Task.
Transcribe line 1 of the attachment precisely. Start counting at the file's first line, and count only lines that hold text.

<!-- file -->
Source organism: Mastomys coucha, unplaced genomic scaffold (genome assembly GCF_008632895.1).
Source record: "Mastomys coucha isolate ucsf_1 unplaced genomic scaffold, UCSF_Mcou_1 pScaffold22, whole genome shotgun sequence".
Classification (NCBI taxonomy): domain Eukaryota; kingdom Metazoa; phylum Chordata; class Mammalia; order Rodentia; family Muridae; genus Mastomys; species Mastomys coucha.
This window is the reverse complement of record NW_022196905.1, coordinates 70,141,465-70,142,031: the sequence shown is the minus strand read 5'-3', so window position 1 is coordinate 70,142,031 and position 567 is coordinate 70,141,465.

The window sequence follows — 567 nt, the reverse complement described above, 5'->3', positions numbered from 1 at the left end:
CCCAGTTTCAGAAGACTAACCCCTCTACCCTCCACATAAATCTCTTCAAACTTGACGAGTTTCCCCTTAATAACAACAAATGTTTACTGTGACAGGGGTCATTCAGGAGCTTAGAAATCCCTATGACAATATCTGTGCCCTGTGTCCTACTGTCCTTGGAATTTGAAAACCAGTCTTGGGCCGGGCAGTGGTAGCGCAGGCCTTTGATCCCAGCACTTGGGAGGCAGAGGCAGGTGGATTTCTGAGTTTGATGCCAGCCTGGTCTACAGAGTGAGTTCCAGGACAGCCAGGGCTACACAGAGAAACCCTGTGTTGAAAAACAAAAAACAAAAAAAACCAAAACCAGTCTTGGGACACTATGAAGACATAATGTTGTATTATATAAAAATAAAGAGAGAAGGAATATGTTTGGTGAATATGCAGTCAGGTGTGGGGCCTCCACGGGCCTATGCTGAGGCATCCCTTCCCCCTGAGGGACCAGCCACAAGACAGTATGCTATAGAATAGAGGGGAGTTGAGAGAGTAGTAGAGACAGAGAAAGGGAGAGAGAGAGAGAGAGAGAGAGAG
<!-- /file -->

Source organism: Mastomys coucha, unplaced genomic scaffold (genome assembly GCF_008632895.1).